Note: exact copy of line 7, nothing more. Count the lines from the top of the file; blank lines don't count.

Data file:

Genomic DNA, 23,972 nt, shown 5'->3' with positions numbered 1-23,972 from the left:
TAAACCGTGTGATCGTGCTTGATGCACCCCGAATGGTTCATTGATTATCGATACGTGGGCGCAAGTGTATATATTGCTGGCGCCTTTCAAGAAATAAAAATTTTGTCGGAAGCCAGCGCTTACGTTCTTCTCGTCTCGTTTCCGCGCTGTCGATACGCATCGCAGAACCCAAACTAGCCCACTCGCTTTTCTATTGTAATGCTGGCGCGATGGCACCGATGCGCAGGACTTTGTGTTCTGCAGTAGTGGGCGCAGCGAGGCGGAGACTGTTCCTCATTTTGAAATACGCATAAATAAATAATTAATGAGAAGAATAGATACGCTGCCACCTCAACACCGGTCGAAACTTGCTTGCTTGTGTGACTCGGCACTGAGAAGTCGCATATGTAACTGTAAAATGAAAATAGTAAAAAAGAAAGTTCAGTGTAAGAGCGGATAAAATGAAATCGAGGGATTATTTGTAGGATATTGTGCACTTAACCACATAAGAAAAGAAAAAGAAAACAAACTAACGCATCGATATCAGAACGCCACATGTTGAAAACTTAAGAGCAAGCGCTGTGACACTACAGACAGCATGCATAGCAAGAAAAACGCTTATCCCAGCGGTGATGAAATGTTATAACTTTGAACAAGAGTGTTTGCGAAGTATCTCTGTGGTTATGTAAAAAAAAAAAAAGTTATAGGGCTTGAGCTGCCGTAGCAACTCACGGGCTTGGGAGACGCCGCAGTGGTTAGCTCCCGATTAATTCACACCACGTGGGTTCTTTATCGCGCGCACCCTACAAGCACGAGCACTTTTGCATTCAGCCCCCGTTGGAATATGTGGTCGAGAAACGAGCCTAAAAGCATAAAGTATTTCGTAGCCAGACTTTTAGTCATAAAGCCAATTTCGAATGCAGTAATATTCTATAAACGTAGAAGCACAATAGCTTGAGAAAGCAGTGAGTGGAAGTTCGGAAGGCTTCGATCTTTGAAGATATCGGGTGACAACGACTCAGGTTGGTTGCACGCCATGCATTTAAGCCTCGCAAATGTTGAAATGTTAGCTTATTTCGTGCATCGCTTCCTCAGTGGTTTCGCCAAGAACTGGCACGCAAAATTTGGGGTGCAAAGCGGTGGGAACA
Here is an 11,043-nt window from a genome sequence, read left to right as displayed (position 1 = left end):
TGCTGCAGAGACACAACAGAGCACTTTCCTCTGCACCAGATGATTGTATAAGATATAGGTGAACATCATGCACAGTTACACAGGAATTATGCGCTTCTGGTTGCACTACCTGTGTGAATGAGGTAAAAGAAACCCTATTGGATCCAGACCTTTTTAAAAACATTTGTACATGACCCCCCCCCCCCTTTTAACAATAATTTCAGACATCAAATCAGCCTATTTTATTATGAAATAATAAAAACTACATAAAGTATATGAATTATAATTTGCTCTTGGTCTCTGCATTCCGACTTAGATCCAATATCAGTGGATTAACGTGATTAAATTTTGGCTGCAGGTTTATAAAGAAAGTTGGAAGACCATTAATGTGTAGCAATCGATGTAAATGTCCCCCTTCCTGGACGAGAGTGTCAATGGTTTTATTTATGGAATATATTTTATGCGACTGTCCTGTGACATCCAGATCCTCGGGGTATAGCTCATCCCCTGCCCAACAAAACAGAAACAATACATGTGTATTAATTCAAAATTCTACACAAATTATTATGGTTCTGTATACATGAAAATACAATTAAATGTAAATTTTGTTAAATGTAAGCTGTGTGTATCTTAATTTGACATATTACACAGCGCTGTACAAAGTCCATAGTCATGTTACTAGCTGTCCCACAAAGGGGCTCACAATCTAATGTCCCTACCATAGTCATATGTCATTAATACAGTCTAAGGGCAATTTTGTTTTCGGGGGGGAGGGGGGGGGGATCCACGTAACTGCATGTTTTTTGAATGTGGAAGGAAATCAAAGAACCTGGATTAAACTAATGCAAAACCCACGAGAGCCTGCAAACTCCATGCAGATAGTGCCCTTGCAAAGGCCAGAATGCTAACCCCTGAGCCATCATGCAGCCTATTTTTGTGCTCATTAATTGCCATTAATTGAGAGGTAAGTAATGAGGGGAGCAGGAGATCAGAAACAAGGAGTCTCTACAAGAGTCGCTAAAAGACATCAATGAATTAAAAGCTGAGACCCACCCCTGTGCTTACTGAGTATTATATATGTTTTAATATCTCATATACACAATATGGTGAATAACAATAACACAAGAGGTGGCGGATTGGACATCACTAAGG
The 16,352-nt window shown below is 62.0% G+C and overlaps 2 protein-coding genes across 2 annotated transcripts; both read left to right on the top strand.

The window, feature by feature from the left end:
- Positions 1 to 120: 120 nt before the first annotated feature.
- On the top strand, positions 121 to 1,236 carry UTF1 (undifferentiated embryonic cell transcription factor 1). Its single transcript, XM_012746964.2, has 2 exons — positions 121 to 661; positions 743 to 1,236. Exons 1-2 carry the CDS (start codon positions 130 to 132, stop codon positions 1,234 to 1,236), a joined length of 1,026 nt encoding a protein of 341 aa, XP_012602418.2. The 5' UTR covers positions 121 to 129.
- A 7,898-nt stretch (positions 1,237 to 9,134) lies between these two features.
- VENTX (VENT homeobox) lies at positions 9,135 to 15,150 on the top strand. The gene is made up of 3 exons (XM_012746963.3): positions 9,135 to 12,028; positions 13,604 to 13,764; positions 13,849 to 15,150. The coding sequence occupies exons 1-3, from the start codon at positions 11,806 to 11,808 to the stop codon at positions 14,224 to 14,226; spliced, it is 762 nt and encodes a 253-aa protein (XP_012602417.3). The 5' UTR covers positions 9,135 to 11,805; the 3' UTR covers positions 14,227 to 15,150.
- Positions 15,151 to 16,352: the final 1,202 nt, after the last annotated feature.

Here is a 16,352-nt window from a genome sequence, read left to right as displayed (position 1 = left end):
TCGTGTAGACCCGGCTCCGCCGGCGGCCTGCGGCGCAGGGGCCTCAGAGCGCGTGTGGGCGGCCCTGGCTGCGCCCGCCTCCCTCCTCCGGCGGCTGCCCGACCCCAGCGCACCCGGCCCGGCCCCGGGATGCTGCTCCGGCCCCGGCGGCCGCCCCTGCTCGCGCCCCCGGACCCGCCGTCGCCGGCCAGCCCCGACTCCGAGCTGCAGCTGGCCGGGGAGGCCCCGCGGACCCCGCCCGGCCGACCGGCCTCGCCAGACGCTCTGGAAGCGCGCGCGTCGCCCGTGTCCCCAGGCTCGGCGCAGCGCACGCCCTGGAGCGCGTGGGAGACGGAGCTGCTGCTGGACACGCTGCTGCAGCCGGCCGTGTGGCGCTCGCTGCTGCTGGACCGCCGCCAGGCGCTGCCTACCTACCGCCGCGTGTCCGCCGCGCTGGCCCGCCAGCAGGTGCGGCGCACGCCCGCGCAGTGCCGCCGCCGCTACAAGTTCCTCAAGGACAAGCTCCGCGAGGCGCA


- Positions 1 to 120: 120 nt before the first annotated feature.